Women in Power Generation Content Archive

Career Advice from Women in Power Generation

Many thanks to Colleen Campbell of Oakton Energy, who organized and chaired a lively discussion at the 2014 Women in Power Generation panel at ELECTRIC POWER. The April 2 event in New Orleans drew yet another record crowd—just one indication that women in the power industry are thirsty for networking opportunities and sharing career strategies. How good was the panel? So good that most of the crowd came back to the meeting room after a false alarm fire drill—even though it was late afternoon in New Orleans!

Thanks also to the talented, successful, and generous panelists:

  • Suzanne Paouncic, PE, Director, Major Projects & Controls, FirstEnergy Generation Corp.
  • Kim Despeaux, Senior Vice President of Federal Policy, Regulatory and Government Affairs, Entergy Corp.
  • Sallie Rainer, President, Entergy Texas Inc., Entergy Corp.
  • Jennifer Vosburg, President of Louisiana Generating and Sr. VP, NRG Energy Inc.
  • Paula Nelson, Group VP-Business Development, URS


Women at the 2013 ARPA-E Energy Innovation Summit
POWER Managing Editor Gail Reitenbach met several impressive women at the Department of Energy’s ARPA-E Energy Innovation Summit just outside Washington, D.C., in February. ARPA-E stands for Advanced Research Projects Agency-Energy, and among those attending the summit were agency staff, researchers who had received grants from the agency for R&D, corporate and national lab partners, as well as researchers and entrepreneurs hoping to learn what the DOE is looking for in future research projects. (Read more about the agency here.) Several award-winning projects are being led by young women (many of them PhD candidates), and their areas of research range from carbon capture and use/sequestration to energy storage technologies to renewable power generation. Those women may not be directly in power generation, but their work will affect the future of this industry in years to come, whether they stay in academia or move into the vendor community or assume public policy positions.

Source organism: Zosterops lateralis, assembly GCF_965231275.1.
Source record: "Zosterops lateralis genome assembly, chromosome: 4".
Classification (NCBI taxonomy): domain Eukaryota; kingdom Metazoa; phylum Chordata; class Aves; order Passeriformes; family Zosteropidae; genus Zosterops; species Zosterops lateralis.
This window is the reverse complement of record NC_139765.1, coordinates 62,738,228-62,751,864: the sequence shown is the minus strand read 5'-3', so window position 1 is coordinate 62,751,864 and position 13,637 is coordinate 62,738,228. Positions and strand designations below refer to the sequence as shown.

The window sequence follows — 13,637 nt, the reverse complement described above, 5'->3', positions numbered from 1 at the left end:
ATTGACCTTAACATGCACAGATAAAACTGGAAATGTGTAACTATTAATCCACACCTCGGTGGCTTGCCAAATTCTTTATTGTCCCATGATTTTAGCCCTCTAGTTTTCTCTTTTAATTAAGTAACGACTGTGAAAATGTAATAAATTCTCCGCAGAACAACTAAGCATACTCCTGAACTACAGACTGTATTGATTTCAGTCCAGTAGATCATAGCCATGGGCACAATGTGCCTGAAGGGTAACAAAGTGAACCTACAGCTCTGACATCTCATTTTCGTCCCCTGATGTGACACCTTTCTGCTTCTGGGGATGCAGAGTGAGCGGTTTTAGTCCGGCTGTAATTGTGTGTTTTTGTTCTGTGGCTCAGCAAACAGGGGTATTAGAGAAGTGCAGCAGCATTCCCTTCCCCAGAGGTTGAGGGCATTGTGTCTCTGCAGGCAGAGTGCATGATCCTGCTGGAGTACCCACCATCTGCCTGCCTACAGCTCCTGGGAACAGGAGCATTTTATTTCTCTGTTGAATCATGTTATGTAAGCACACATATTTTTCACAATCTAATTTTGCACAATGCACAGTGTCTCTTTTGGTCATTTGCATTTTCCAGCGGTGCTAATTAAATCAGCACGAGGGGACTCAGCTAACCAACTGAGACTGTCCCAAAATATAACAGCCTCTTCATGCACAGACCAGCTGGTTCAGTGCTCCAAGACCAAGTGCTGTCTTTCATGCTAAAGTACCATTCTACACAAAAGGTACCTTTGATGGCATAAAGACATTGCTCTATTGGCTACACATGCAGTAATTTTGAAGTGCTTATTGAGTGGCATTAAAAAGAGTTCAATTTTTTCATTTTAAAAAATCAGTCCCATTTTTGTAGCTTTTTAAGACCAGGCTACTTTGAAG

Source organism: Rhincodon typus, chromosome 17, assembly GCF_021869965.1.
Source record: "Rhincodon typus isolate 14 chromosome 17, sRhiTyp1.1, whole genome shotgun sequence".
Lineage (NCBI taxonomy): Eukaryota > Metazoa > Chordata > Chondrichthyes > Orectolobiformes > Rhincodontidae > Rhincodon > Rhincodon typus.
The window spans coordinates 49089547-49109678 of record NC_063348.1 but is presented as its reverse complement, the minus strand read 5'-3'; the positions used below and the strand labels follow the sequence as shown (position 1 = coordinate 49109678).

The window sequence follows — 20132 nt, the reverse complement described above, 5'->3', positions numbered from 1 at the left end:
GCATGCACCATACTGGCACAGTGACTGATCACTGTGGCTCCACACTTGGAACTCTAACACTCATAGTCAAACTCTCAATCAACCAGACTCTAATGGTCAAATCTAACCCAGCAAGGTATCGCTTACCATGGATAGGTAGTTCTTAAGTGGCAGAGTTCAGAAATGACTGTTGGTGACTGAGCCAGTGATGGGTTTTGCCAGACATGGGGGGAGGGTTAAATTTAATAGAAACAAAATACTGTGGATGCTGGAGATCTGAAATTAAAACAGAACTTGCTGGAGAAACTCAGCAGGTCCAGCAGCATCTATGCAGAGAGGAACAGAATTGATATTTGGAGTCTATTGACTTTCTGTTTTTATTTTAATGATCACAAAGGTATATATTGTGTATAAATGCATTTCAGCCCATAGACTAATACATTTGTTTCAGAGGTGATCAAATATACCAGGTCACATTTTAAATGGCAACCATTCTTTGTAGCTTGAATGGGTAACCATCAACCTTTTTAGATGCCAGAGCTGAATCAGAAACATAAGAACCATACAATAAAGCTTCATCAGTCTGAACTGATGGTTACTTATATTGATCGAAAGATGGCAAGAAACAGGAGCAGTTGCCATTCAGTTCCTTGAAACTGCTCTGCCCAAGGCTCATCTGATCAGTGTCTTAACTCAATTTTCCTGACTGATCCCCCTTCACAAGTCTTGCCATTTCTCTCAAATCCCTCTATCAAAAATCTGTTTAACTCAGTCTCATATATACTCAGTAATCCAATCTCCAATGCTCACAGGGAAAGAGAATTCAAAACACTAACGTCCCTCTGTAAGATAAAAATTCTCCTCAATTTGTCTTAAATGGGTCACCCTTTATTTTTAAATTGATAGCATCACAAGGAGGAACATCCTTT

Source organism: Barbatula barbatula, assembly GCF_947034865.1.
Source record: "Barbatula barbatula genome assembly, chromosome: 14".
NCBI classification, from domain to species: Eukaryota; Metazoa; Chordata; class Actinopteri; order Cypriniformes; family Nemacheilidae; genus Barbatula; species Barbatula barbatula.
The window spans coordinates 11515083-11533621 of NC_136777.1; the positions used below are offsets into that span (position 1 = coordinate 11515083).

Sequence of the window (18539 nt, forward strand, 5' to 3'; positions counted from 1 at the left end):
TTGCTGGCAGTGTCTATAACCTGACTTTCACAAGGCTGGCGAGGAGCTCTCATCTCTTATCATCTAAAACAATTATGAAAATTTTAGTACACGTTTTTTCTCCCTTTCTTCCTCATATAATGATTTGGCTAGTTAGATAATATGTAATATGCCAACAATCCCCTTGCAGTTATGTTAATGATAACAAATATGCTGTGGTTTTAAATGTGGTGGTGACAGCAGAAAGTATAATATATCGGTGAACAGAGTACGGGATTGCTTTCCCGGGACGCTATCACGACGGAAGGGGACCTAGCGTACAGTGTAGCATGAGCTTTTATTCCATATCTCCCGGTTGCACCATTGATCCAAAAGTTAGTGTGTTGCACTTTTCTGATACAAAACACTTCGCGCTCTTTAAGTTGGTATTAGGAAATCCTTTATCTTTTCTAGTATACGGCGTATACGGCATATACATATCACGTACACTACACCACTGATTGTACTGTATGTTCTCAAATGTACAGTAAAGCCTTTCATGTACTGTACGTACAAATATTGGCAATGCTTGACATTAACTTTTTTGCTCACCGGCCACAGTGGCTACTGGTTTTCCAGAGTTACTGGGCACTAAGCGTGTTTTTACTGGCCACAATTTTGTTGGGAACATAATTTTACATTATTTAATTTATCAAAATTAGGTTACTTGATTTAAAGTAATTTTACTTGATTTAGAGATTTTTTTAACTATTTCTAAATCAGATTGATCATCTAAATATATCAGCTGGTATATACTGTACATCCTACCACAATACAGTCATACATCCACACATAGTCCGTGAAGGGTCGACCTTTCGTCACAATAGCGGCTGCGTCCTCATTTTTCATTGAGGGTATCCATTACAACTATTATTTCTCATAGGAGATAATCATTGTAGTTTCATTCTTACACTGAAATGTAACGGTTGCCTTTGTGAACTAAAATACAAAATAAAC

You should also know that the current director of ARPA-E is a woman. Dr. Cheryl Martin, shown below as she explained how the agency is organized and what its goals are, served as host for the three-day summit.

Photo by Gail Reitenbach, POWER

Women in Wind Energy Lunch Panel at ENERGY OCEAN

June 20, 2012–Danvers, Mass.  It was a pleasure to meet some Women in Wind Energy (WOWE) representatives at their first gathering held in conjunction with the ENERGY OCEAN conference. The room, as you can see from the photo below, was exactly half men and half women, with representation from manufacturers, government, media, education, nonprofits, consulting, and other entities involved in offshore energy production issues. We are hoping to collaborate with WOWE and other sector-specific women in energy groups in the future.
-—POWER Managing Editor Dr. Gail Reitenbach

Last year at the ELECTRIC POWER Conference & Exhibition, we held a free-form brainstorming session. At this year’s ELECTRIC POWER in Baltimore, POWER magazine and ELECTRIC POWER hosted a more formal panel discussion about issues of specific interest to women in this industry. Thanks again to all the panelists, pictured below.

Left to right: Co-chair Angela Neville, JD, senior editor of POWER; Erin Toelke, project manager and client services manager, CH2M HILL (filling in for co-chair Colleen Campbell, business development director, CH2M HILL); Sheree Petrone, vice president, fuels & environmental trading, power team, Exelon Generation Co.; Verne Shortell, executive director of environmental business, NRG Energy Inc.; Hilda Pinnix-Ragland, VP corporate public affairs, Progress Energy Inc.; Carol A. Dodson, senior vice president, asset management services, Baltimore Gas & Electric.

The reception.

We couldn’t resist including this shot of Melanie Green, power plant director at CPS Energy after the Monday Power Plant Awards Banquet. Melanie is one of the founding inspirations for and instigators of our Women in Power Generation effort. The number of badge ribbons she’s sporting is a testament to how involved she has been in the ELECTRIC POWER Conference.

SHARE this article